The Path Season 3 Review (Spoiler-Free)

The Path returns for more psychological manipulation and unbelievable performances.

“This doesn’t feel like change. It feels like the beginning of the end.”

The Path’s new season kicks off with a bang—both figuratively and literally—as it confidently heads into its third year with a renewed energy. The show isn’t afraid to reframe its relationships, pull a 180 on the status quo, and have its characters indulge in shocking melodrama. 

The problem with shows like this is that every new time they pull the rug out from under the audience, it means a little less. Sure, big deaths and unbelievable betrayals make for great cliffhangers, but the real test of strength is in whether the series can stick the landing and find a new balance that works as it continues to move forward. Nobody needs another Bloodline on their hands.

The Path’s second season does end in quite the tumultuous way and it leads to unexplored territory for the series. Unsurprisingly, this injects these first few episodes of the third season with a helpful creative drive in what feels like it could be the show’s strongest year yet. The season’s premiere is called “The Beginning” and that’s what it feels like here—a new start. At the same time, this also marks a good place in the series to jump into for those who fell off last year. It even feels like a soft reboot, so to speak.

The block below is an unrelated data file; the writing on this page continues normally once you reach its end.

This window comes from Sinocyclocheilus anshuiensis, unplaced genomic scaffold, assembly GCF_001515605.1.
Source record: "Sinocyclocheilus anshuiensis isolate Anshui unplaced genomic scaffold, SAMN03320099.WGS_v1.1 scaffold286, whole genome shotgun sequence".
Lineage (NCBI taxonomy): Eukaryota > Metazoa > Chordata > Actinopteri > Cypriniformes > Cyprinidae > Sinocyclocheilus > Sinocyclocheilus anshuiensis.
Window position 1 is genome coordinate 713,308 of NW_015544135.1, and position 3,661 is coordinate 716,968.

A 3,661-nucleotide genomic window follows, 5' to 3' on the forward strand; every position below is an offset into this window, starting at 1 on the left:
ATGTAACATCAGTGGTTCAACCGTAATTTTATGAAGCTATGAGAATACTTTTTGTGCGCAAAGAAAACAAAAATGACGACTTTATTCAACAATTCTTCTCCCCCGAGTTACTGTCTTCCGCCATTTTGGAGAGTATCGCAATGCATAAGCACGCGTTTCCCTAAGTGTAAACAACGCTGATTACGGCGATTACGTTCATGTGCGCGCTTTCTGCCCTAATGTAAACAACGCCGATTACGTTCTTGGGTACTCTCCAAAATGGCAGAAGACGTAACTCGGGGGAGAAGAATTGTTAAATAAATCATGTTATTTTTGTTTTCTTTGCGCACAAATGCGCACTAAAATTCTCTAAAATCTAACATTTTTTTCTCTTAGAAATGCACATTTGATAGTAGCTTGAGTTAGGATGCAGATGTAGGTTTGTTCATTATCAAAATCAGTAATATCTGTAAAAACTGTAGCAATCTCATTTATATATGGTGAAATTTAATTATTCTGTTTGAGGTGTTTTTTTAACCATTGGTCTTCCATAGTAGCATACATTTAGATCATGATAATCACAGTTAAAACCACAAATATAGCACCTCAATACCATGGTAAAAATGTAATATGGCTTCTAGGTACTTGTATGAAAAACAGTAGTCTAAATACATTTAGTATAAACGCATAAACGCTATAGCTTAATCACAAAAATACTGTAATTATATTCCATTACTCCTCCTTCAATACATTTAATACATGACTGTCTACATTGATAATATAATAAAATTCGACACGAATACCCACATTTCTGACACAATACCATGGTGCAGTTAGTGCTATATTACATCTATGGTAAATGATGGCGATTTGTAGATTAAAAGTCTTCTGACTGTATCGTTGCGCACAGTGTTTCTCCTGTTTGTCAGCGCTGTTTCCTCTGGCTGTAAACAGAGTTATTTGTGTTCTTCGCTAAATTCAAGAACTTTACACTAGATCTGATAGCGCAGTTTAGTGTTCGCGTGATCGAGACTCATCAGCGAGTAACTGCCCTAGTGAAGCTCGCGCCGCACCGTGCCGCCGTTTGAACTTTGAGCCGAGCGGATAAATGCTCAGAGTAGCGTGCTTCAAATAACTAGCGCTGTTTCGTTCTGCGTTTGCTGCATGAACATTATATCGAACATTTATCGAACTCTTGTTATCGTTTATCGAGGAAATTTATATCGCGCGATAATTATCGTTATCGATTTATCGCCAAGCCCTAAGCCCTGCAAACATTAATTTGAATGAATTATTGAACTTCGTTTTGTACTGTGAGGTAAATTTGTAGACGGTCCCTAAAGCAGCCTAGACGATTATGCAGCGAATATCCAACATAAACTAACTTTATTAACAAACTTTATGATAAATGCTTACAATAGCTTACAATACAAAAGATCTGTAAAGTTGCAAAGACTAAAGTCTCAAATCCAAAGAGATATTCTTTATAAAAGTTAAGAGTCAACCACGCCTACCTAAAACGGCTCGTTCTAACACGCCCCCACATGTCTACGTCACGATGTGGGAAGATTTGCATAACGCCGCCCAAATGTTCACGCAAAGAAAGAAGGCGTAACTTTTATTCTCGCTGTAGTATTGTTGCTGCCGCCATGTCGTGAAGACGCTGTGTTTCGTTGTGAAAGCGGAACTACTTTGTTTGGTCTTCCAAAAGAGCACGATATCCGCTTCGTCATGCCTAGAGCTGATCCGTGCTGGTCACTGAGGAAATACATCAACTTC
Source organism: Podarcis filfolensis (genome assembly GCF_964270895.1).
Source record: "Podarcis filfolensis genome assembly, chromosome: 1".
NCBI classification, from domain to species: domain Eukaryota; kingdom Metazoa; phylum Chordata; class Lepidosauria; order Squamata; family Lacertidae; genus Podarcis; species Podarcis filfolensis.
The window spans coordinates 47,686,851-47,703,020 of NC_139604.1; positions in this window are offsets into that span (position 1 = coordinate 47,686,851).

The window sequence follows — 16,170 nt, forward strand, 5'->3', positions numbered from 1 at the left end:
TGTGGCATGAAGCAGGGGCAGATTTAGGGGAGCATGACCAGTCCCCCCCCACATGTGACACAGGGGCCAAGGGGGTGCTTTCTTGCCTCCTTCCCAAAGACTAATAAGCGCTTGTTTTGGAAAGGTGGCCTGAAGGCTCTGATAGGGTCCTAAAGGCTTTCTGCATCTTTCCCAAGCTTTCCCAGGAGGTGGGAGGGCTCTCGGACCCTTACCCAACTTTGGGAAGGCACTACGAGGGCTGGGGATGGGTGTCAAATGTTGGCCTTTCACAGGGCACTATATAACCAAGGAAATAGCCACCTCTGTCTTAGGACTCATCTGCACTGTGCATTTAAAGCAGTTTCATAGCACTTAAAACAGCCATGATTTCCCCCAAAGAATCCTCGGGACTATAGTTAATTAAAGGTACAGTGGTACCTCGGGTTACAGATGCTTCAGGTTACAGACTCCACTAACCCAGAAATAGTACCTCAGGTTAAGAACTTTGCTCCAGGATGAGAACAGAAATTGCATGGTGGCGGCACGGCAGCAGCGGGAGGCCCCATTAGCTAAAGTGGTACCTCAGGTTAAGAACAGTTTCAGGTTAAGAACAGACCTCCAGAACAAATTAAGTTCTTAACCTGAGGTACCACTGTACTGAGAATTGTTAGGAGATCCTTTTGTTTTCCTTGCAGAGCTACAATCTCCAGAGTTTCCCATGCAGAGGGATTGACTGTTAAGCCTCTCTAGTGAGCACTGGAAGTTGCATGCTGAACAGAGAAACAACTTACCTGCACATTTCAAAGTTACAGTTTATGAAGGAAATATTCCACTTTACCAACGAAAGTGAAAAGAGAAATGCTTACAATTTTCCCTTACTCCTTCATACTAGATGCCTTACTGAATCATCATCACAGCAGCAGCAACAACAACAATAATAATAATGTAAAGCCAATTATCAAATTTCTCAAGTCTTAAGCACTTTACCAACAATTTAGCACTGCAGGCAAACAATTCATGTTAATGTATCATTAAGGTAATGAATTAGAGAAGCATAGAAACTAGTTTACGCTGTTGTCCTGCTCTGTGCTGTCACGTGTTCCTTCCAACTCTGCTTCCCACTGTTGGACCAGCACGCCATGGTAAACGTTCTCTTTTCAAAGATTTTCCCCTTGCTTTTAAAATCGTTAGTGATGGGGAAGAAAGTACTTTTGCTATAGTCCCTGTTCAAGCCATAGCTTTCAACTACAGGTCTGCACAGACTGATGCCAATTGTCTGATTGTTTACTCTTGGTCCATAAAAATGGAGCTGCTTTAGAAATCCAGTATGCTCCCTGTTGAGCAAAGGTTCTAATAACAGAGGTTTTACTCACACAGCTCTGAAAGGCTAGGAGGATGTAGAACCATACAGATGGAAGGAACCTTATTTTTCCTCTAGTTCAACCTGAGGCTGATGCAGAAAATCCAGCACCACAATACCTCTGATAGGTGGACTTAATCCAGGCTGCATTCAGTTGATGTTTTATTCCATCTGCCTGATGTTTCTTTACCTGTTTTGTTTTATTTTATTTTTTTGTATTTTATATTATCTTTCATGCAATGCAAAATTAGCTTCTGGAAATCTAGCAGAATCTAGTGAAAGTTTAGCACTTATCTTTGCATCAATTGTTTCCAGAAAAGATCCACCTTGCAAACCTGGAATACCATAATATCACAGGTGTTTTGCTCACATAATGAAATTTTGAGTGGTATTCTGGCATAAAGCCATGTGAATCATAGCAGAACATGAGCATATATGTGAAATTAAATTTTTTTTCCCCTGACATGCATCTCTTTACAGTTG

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However, this tendency for The Path to “think big” and continually try to top itself is exactly the sort of compulsion that could make this new season a disaster. That’s why it’s extremely satisfying to see The Path use its time between seasons to get back to its basics and figure out a strong, exciting angle to pursue. 

This season starts off on the right foot with a much deeper focus on the show’s characters and the ways in which people can change, rather than on crazy plot machinations. More than anything this season is an examination of what religion really is and it’s an angle that really works.

Everyone goes through a rather seismic change and crisis of faith this year. Life is definitely different for Eddie than when the series last checked in with him. The season begins with an earthquake and an explosion that feel exactly like the sort of clairvoyant dreams that Eddie has had in the past. This all becomes even more of a surprise when the show never cuts back to “reality” because it turns out that this is real. The Path earns this moment. They’ve played with dreams for so long on this show, but then their most heightened moment yet happens to fall within reality. It’s an insane introduction that’s an incredibly strong way to position Eddie as this rightful Christ figure. The followers of Meyerism can’t believe what they’ve seen and neither can the audience.

It’s also helpful that the show chooses to clean its slate a little and jump forward in time six months. This allows for some much-needed breathing room and lets the series advance in a believable fashion rather than just get lost in its aftermath. It’s also kind of remarkable to see that in this short span of time Eddie seems to accomplish more with Meyerism than Cal or anyone else could achieve in its entire existence. Eddie literally gets offers to be on the covers of spiritual magazines now. Meyerism is finally in the big leagues.